Commentary

Wed
18
Oct

Co-ops commit to their communities

By James Jirak
Special to the I-R

For some, a co-op might mean the tallest building in town, envisioning the towering grain elevators dotting the rural Kansas landscape. It might mean the local telephone company, the folks that keep the lights on, the local filling station, or the local credit union, bringing services to communities that otherwise may have limited options. But to me, a co-op is all these things and more.

When I see a co-op, no matter the type, I think of a business that provides jobs to their local community, keeps profits in their local economy, pays local taxes and supports their community. In Kansas, coops operate in every county, serving over 600,000 members. Member-owned, member-controlled co-ops are established because there is a need for service, often in rural areas and working cooperatively is the best way to provide service for the benefit of all members.

Wed
18
Oct

War is Real

Jerry Marsh
Political Bites

Any thought that U.S. military leadership might resist a presidential order to start a nuclear war with North Korea vanished last week when Secretary of Defense James Mattis and U.S. Army Chief of Staff Mark Milley made clear that if their Commander-in-Chief says do it, they will do it. While they did not define “it”, they made “it” abundantly clear that “all options are on the table”, and all options include nuclear holocaust.

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Wed
11
Oct

Say no to the Big Chick

David Norlin
Others Say

So, Cloud County, encouraged by Saline County Commissioners, is approaching Tyson about getting chickens in their neighborhood. Ellsworth area population will also be affected, since it will cover such a huge area. Since Cloud County was once my neighborhood, since good friends live there, and since this move affects everyone in the area and state, I’d like to ask: “What drug are you taking?”

I know the answer. The money drug. Something to make things all better. The cure that doesn’t. The medicine with devastating side effects.

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Wed
11
Oct

Tax plan Favors the wealthy Few

Jerry Marsh
Political Bites

The phone rings, you answer it, and a syrupy, persuasive voice asks you to send them $10,000. The voice promises to repay you $20,000 over the next 10 years. Would you send the $10,000? Probably not.

That sports fans is the GOP tax plan in a nutshell, a scam to raise big money for the Favored Few on the promise that by making them richer than they already are, you, the middle class, aka suckers, will come out ahead.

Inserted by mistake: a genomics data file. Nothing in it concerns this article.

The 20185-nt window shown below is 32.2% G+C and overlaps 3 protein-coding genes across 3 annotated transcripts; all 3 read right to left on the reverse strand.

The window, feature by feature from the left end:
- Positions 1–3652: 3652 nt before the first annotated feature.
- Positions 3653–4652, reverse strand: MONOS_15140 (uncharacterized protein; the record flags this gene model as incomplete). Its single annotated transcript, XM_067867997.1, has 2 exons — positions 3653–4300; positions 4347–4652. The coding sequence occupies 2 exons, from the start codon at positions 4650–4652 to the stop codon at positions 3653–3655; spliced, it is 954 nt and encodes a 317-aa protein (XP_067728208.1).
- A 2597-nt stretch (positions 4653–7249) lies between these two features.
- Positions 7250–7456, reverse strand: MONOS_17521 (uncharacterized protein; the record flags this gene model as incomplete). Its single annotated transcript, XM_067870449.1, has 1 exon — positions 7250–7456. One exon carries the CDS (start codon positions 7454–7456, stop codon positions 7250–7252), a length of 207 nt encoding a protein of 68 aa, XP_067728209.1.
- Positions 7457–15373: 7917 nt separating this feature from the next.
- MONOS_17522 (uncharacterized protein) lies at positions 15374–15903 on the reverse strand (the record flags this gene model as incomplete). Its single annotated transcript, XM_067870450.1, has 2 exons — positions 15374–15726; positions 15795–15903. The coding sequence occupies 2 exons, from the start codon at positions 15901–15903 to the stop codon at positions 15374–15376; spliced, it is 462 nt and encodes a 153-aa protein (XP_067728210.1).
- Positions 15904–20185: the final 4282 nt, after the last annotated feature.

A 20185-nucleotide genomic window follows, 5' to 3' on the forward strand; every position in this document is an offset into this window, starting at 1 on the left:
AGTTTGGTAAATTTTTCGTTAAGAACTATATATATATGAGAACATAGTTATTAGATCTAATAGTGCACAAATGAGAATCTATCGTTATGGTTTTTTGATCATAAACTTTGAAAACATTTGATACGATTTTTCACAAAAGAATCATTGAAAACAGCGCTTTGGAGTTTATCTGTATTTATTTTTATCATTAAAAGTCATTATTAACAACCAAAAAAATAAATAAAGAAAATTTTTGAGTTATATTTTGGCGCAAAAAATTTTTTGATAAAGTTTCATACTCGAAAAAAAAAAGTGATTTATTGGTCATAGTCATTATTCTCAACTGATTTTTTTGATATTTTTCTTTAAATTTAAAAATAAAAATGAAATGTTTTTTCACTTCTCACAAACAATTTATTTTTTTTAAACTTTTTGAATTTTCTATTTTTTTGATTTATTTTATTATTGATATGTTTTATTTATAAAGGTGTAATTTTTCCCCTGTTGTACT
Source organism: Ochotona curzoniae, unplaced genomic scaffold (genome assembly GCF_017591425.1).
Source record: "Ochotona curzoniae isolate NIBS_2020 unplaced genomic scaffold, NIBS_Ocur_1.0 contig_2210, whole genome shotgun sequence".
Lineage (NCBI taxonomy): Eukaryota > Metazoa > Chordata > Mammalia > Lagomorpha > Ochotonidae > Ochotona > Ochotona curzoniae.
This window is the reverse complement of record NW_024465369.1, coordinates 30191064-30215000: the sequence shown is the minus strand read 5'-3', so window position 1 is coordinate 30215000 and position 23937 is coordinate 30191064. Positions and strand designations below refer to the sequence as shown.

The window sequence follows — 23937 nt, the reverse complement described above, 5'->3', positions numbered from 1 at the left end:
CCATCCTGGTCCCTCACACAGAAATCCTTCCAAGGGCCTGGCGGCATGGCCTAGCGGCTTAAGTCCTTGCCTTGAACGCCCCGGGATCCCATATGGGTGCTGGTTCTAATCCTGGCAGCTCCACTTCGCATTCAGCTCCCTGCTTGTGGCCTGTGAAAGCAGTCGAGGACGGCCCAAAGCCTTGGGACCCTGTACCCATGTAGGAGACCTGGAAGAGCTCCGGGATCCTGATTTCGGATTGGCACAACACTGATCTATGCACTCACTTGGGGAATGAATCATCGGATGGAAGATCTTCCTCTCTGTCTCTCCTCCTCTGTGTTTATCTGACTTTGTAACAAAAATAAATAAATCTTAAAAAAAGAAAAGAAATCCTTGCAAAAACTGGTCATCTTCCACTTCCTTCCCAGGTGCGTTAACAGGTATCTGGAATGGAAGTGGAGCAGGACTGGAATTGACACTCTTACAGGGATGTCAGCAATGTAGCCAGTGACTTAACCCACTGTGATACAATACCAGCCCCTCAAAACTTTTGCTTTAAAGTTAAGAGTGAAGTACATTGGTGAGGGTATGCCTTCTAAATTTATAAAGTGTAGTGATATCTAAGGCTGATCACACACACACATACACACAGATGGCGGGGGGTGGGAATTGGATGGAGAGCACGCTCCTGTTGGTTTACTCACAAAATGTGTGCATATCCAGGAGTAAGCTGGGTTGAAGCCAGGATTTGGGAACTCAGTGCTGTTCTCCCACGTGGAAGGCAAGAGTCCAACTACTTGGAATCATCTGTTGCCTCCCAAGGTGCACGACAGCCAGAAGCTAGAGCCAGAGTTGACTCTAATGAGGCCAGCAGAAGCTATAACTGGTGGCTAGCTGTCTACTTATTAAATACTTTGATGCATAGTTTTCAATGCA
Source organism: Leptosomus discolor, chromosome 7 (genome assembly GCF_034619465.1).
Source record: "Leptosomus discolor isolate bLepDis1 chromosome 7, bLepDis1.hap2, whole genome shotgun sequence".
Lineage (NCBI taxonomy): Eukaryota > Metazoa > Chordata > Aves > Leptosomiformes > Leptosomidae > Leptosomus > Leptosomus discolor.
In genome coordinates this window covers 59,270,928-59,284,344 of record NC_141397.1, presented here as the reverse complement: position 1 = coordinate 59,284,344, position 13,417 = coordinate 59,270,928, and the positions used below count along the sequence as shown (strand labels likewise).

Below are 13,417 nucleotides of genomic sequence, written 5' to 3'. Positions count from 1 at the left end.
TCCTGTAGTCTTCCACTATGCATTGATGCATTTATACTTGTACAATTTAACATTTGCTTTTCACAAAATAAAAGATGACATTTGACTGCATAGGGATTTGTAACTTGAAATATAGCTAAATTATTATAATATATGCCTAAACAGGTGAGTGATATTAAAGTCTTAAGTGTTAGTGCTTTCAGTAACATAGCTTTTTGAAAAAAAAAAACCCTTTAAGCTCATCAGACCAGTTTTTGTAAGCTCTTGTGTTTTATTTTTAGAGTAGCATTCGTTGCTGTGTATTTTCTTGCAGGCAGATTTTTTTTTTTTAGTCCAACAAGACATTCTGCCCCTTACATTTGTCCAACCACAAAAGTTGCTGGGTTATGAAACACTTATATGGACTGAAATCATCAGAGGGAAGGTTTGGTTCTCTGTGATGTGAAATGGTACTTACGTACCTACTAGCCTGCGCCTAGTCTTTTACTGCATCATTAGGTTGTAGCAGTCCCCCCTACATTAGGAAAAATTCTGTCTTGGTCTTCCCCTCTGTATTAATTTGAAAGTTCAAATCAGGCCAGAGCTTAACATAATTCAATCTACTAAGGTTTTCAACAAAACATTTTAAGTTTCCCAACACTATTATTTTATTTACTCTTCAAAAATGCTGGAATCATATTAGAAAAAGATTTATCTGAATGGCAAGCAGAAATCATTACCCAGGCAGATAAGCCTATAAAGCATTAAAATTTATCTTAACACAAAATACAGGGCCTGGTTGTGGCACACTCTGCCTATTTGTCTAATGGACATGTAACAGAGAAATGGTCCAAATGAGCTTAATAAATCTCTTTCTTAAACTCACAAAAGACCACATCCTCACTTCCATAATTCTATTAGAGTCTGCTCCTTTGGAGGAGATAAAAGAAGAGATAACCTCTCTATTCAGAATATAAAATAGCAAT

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Wed
04
Oct

Gallantry wins the day

By "The Cowboy" Jim Gray

In early October, 1863, the Union Army was clearly succeeding in its effort to clear the Western Front of Confederate forces. Union General James G. Blunt had managed to retake much of Indian Territory from the Rebels by destroying their source of supply at Honey Springs, 20 miles from Fort Gibson.

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Wed
04
Oct

Peaceful protest

By Jerry Marsh

“Wouldn’t you love to see one of these N.F.L. owners, when somebody disrespects our flag, to say, ‘Get that son of a bitch off the field right now, out, he’s fired.’” Donald Trump.

“I never signed up for that ...” Former NFL coach Rex Ryan and Trump supporter.

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Wed
27
Sep

Killing Big Pawnee

The Walnut Creek crossing on the Santa Fe Trail, east of present-day Great Bend, Kan. was recognized very early on as a significant location along the trail. Indians, freighters, and soldiers regularly camped on the banks of the Walnut. Wagon trains and mail coaches were known to suffer attacks from native horsemen descending upon the valley from the bluffs above.

 

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Wed
27
Sep

A corn crop for the ages

John Schlageck

Insight

One hundred fortybushel dryland corn in Norton County?

 

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Wed
20
Sep

A Grand Buffalo Hunt

Hunting the plains buffalo was the ultimate hunting experience for Kansas settlers. In early September, 1873, John Hannibal Trautwine, Alex Weaver, and Thomas Fall left their homesteads in eastern Kansas to harvest a winter meat supply on the great buffalo range of the high plains. Their trek to western Kansas was documented in a previous story taken from Trautwine’s diary.

Traveling by wagon, the hunters arrived at Stockton, Kan. on Sept.

18. They were now on the very edge of civilization. Nothing but grass could be seen beyond the visible horizon. Trautwine noted “ … none of the three have ever been on a buffalo hunt and we might make a sorry hunt of it by ourselves.” They hoped someone in Stockton could guide them.

Wed
20
Sep

A Wake Up Call

Political Bites

The book, The American Spirit by David McCullough, could not be a timelier read. One of our nation’s foremost contemporary historians reminds readers of what it means to be an American and the spirit that binds us. I need not enumerate the issues that work to divide us. They bombard readers continuously via the various media. I do not want to say more about his message; I prefer that readers pursue it for themselves.

Suffice it to say that I read the book in one sitting. Although by no means a voracious reader, I have read a few books in my time and I cannot recall one that held my attention through one sitting. I am confident that anyone with an interest in this country and its history will find this book worth the time it takes to read it. I also suspect that, like me, they will want to share it.

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